Report: Australian Trade Union Funding Palestinian Terrorist Group

Female Palestinian protestors take part in clashes with Israeli forces following a demonstration by the Popular Front for the Liberation of Palestine (PFLP) in Bethlehem in the Israeli occupied West Bank, on December 16, 2017, as protests continue in the region amid anger over the US president's recognition of Jerusalem …
MUSA AL SHAER/AFP/Getty

A Palestinian aid group that employs and supports the leader of an Islamic terrorist group in Gaza is being funded by Australian taxpayers, it has been alleged.

The claim is contained in a report published by the Sydney Daily Telegraph.

The newspaper alleges the Department of Foreign Affairs and Trade has donated $21 million in the past decade to a Sydney-based charity set up by hard-left union groups, Union Aid Abroad — APHEDA.

This charity then sent millions of dollars to the MA’AN Development Centre — a Palestinian organisation that employed a leader of the Popular Front for the Liberation of Palestine (PFLP). PFLP has been on the official terror lists of the United States, European Union and Canada as a result of its hijacking of planes, assassinations and suicide bombings.

Australia’s Foreign Minister Julie Bishop has announced an audit of the union funding to begin imediately.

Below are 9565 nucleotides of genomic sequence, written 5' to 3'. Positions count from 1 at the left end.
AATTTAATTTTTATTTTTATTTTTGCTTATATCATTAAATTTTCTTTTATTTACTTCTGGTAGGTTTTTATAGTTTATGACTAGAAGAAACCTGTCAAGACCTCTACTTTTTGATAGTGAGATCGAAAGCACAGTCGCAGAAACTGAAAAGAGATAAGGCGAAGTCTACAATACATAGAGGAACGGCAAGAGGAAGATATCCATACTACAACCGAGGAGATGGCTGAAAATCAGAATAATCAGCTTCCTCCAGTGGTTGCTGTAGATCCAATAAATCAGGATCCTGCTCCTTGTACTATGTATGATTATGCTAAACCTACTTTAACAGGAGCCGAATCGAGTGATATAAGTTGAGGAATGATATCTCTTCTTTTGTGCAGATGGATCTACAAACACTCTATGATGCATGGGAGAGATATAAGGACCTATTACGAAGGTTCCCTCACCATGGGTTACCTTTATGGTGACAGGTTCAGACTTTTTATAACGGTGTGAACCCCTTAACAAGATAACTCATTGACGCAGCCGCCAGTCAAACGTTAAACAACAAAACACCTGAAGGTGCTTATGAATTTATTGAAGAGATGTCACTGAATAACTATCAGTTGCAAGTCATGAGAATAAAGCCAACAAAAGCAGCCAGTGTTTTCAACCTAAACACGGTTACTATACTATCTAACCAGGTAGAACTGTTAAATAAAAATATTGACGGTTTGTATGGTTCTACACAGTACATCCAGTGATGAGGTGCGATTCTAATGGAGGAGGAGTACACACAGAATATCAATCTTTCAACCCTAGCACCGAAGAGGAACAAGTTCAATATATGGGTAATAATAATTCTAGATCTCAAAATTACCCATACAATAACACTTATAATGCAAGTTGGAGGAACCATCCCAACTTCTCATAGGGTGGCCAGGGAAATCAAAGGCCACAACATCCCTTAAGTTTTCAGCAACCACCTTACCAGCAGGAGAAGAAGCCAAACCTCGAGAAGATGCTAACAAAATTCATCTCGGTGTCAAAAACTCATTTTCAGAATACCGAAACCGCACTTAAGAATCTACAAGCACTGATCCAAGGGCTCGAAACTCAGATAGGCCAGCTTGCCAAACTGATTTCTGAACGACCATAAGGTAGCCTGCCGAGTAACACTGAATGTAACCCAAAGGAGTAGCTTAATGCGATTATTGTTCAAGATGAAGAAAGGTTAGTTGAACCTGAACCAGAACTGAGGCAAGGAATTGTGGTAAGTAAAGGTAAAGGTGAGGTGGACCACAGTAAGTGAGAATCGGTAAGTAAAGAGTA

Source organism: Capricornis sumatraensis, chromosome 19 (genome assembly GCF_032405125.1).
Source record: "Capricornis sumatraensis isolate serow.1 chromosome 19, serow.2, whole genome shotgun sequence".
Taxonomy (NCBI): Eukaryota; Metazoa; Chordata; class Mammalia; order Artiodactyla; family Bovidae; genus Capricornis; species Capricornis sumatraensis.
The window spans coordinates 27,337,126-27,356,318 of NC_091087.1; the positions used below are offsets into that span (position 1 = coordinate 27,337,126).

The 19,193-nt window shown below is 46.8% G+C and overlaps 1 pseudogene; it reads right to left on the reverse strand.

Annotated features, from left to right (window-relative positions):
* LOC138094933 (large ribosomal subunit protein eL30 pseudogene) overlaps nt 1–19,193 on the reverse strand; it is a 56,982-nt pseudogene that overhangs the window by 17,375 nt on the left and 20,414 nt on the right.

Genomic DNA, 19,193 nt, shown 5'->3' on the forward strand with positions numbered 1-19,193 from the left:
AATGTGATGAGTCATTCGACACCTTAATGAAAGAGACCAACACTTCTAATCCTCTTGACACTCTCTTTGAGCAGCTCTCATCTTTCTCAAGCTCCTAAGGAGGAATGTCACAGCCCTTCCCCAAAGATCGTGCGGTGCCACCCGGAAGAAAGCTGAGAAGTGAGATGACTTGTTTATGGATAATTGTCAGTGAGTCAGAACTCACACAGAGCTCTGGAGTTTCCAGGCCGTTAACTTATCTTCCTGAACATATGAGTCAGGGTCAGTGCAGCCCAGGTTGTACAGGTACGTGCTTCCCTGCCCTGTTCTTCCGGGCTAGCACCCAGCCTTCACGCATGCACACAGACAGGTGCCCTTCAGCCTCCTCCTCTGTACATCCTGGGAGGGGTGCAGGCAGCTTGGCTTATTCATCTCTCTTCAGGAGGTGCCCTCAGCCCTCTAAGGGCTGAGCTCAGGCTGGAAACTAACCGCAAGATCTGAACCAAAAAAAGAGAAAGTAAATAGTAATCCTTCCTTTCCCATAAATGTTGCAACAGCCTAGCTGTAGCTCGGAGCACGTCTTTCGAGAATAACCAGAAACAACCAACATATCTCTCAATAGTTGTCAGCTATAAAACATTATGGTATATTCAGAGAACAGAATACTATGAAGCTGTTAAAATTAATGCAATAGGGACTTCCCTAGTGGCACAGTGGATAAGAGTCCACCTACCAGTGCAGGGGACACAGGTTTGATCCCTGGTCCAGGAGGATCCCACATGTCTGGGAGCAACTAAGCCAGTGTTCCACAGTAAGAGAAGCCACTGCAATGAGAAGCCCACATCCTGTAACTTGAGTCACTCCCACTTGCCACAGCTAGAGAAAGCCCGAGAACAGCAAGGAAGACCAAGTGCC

The accusation follows Australia’s call earlier this month for assurances from the Palestinian Authority that Aus­tralian aid has not funded payments to terrorist “martyrs” or their families.

The Palestinian Authority has in the past been accused of dispersing stipends or “martyr payments” of up to $US3500 ($4600) a month to the families of those killed while attacking Israel.

In 2017 alone, the Palestinian Authority’s budget showed a “huge increase” in the funding of salaries for imprisoned terrorists and the families of “martyrs,” according to an Israeli research institute.

Ms. Bishop said such payments are in conflict with Australian values and a letter to the authority demanding answers was sent from Canberra.

“Obviously that is completely at odds with Australian values,” an official from the Department of Foreign Affairs and Trade (DFAT) told a Senate estimates hearing.

“So on the 29th of May our Foreign Minister has written to her counterpart raising concerns about these payments that show up in the Palestinian Authority’s budget and seeking assurances that the Australian funding (does not) in any way enable or encourage acts of violence.”

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